Here's How The 48-Team World Cup Would Work Out At Russia 2018
Get the best email in soccer.
The Bureau of the FIFA Council unveiled their proposal for the allocation of confederation slots for the 48-team 2026 World Cup today, and the recommendation will almost certainly be ratified by the FIFA Council on May 9th in Bahrain.
Here is the slot allocation as compared to the 32-team format:
- AFC: 8 direct slots up from 4.5
- CAF: 9 direct slots up from 5
- CONCACAF: 6 direct slots up from 3.5
- CONMEBOL: 6 direct slots up from 4.5
- OFC: 1 direct slot up from 0.5
- UEFA: 16 direct slots up from 13
Besides the obvious gains for each respective confederation, the elimination of playoff games is also of note. This decision will greatly benefit the OFC, particularly New Zealand, who must face the fifth-placed team in CONMBEOL for a spot at the 2018 World Cup. Congratulations, New Zealand!
As for UEFA, more teams will avoid a dreaded playoff against another European power after finishing in second during group play. We’ll likely see little change in the European qualification process, just the elimination of the fascinating and enthralling playoff phase. Hooray!
In CONCACAF, the entire Hexagonal will now qualify for the World Cup, so Mexico, the United States and Costa Rica need never fear missing out again. They’ve essentially been handed byes to the World Cup finals in an already extremely forgiving confederation.
South America becomes a little more forgiving, a change that Argentina would’ve certainly appreciated this time around. Although 60% of the continent’s countries will now directly qualify for the World Cup, it’s strange to see them have the same amount of slots as CONCACAF and two less than Asia.
Asia and Africa will be delighted at the new structure of the World Cup, as they’ve been given 7.5 slots between them. If you’re interested in how these changes would affect a theoretical 48-team World Cup in 2018, I’ve gone ahead and taken a look based on the current standings. With regards to FIFA’s main focus of allowing more countries to partake in the world’s biggest sporting event, here are the teams who’d arrive in Russia with little to no previous experience:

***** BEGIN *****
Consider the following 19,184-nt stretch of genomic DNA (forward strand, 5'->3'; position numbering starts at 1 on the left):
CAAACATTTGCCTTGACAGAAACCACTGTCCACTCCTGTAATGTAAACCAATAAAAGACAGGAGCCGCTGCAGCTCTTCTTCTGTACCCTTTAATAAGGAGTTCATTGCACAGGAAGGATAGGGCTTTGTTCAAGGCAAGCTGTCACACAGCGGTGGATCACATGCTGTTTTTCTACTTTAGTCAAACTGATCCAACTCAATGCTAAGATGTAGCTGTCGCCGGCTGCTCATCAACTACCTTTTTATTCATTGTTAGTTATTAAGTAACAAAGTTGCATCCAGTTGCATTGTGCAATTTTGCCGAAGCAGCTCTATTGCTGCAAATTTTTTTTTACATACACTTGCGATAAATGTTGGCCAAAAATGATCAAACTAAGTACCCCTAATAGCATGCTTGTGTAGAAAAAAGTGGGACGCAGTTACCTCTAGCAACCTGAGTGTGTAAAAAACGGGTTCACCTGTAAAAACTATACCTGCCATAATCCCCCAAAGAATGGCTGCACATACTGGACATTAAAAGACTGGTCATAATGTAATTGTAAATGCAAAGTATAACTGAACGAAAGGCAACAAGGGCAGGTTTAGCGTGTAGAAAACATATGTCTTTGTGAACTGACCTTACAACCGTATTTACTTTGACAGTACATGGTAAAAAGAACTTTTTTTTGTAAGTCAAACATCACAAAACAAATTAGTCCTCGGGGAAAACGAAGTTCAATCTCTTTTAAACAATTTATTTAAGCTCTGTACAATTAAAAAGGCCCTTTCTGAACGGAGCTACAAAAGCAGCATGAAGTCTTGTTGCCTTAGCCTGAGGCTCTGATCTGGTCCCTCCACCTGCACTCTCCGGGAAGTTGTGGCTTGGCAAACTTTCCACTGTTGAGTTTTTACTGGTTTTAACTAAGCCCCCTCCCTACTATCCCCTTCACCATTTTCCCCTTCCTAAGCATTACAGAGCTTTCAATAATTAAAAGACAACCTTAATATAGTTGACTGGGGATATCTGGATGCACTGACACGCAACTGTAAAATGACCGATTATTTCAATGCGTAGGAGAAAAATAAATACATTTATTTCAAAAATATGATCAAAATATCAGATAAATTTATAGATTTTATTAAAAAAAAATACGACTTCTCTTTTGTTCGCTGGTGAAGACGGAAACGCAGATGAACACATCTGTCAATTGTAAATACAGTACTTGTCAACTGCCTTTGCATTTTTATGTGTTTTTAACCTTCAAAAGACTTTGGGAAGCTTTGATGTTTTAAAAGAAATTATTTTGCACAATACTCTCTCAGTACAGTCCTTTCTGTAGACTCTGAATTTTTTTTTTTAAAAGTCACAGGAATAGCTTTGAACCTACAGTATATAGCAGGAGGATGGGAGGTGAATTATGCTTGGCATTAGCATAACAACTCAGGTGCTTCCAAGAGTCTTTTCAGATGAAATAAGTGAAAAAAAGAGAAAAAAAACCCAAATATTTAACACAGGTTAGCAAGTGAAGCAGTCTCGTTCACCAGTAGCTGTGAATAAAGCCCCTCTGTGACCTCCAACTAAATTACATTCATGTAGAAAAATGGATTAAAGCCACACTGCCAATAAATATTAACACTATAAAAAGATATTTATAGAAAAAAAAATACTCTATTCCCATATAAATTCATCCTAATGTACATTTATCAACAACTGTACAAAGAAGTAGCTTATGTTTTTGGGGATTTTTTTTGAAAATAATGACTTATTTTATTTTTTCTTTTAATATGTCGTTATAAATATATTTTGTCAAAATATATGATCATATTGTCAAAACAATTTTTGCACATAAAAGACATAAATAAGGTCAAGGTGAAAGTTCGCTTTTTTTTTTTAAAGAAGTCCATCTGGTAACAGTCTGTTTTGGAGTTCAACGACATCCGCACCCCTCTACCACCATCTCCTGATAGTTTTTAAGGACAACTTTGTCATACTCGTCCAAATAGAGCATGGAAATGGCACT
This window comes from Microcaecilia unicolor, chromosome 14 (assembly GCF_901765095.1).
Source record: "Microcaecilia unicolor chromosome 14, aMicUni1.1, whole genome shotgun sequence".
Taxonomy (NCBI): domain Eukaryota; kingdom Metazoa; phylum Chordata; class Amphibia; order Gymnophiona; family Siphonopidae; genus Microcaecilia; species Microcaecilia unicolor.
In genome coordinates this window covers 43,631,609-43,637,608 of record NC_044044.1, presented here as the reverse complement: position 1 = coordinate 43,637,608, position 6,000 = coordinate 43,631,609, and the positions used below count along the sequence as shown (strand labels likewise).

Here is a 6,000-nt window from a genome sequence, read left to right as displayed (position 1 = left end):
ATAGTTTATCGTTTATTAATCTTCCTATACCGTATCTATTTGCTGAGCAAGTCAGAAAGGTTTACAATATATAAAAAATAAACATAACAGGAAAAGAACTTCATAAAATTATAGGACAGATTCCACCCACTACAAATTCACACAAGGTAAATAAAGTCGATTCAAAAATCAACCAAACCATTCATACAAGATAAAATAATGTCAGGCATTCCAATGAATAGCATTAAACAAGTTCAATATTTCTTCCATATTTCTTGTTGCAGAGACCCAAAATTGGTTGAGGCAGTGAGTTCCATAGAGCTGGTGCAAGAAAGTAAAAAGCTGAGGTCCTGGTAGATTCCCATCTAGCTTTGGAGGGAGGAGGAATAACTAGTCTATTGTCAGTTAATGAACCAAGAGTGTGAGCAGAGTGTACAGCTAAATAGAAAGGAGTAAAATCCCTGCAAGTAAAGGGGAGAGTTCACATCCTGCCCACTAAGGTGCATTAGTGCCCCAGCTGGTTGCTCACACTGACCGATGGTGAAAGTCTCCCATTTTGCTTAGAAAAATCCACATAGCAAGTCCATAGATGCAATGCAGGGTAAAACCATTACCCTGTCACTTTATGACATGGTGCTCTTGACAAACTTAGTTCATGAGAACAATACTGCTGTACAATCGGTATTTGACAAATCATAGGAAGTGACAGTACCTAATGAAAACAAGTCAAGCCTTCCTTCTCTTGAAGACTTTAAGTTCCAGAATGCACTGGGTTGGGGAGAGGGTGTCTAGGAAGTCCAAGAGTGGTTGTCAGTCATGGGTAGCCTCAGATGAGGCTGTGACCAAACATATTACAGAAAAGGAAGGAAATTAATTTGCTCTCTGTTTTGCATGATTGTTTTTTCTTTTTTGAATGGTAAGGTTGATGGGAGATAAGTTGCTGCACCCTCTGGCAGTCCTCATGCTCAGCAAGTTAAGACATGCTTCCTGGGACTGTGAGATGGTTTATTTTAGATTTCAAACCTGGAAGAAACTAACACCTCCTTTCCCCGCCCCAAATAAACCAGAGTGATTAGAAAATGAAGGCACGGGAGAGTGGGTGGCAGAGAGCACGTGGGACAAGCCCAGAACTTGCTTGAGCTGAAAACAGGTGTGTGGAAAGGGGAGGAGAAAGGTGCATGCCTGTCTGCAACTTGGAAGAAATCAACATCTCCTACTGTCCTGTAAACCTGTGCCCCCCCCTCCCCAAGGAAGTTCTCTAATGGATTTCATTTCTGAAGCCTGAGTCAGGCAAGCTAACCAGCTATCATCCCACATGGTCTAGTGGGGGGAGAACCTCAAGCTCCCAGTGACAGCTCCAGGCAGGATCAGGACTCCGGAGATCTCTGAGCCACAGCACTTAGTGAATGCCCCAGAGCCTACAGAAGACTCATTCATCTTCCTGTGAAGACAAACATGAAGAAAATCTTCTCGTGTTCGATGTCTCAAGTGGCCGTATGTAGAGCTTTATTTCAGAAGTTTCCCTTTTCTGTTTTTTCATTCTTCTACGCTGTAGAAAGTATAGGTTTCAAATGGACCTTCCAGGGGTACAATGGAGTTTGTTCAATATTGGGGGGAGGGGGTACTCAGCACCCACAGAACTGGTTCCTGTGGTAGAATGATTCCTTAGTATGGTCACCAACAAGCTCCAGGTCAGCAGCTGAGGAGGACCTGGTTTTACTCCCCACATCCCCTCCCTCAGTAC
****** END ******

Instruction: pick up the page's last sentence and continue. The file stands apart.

First World Cup: Uzbekistan, Syria, Burkina Faso, Uganda, Panama
Second World Cup: Trinidad and Tobago, Senegal, DR Congo, United Arab Emirates
Third World Cup: New Zealand, Egypt
Fourth World Cup: Northern Ireland, Republic of Ireland, Greece, Ecuador, Honduras, South Africa, Ivory Coast
A Theoretical 48-Team 2018 World Cup
The number in the parenthesis indicates how many World Cups that nation has been to.
Iran (4), South Korea (9), Japan (5), Saudi Arabia (4), Uzbekistan (0), Australia (4), United Arab Emirates (1), Syria (0)
DR Congo (1), Nigeria (5), Ivory Coast (3), Burkina Faso (0), Egypt (2), Tunisia (4), South Africa (3), Uganda (0), Senegal (1)
Mexico (15), Costa Rica (4), Panama (0), United States (10), Honduras (3), Trinidad and Tobago (1)
Brazil (21), Colombia (5), Uruguay (12), Chile (9), (Argentina 16), Ecuador (3)
New Zealand (2)
France (14), Switzerland (10), Germany (18), Serbia (11), Poland (7), England (14), Spain (14), Belgium (12), Croatia (4) Italy (18), Portugal (6), Greece (3), Republic of Ireland (3), Sweden (11), Northern Ireland (3), Russia (11)